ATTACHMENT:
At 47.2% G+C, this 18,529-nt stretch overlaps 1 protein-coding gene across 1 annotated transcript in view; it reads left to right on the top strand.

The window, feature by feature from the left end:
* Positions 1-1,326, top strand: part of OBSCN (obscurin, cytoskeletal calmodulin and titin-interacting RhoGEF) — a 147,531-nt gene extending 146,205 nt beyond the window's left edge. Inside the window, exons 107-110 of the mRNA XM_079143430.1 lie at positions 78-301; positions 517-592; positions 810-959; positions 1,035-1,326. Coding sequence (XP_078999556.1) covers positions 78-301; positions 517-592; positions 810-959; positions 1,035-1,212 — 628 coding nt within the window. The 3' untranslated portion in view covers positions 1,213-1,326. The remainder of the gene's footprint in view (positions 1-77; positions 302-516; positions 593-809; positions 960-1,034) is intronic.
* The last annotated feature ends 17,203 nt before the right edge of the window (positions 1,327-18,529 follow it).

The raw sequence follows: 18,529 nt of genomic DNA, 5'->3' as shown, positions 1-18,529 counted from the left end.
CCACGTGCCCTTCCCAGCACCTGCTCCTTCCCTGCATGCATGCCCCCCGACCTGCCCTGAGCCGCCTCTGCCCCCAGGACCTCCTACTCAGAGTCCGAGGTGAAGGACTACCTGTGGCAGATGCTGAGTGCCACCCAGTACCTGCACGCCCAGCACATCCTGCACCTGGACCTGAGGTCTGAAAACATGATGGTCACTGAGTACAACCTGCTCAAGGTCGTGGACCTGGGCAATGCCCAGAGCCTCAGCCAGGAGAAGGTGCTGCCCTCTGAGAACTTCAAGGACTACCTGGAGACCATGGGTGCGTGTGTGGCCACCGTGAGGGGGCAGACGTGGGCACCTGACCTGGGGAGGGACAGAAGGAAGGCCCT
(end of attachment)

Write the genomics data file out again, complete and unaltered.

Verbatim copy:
At 47.2% G+C, this 18,529-nt stretch overlaps 1 protein-coding gene across 1 annotated transcript in view; it reads left to right on the top strand.

The window, feature by feature from the left end:
* Positions 1-1,326, top strand: part of OBSCN (obscurin, cytoskeletal calmodulin and titin-interacting RhoGEF) — a 147,531-nt gene extending 146,205 nt beyond the window's left edge. Inside the window, exons 107-110 of the mRNA XM_079143430.1 lie at positions 78-301; positions 517-592; positions 810-959; positions 1,035-1,326. Coding sequence (XP_078999556.1) covers positions 78-301; positions 517-592; positions 810-959; positions 1,035-1,212 — 628 coding nt within the window. The 3' untranslated portion in view covers positions 1,213-1,326. The remainder of the gene's footprint in view (positions 1-77; positions 302-516; positions 593-809; positions 960-1,034) is intronic.
* The last annotated feature ends 17,203 nt before the right edge of the window (positions 1,327-18,529 follow it).

The raw sequence follows: 18,529 nt of genomic DNA, 5'->3' as shown, positions 1-18,529 counted from the left end.
CCACGTGCCCTTCCCAGCACCTGCTCCTTCCCTGCATGCATGCCCCCCGACCTGCCCTGAGCCGCCTCTGCCCCCAGGACCTCCTACTCAGAGTCCGAGGTGAAGGACTACCTGTGGCAGATGCTGAGTGCCACCCAGTACCTGCACGCCCAGCACATCCTGCACCTGGACCTGAGGTCTGAAAACATGATGGTCACTGAGTACAACCTGCTCAAGGTCGTGGACCTGGGCAATGCCCAGAGCCTCAGCCAGGAGAAGGTGCTGCCCTCTGAGAACTTCAAGGACTACCTGGAGACCATGGGTGCGTGTGTGGCCACCGTGAGGGGGCAGACGTGGGCACCTGACCTGGGGAGGGACAGAAGGAAGGCCCT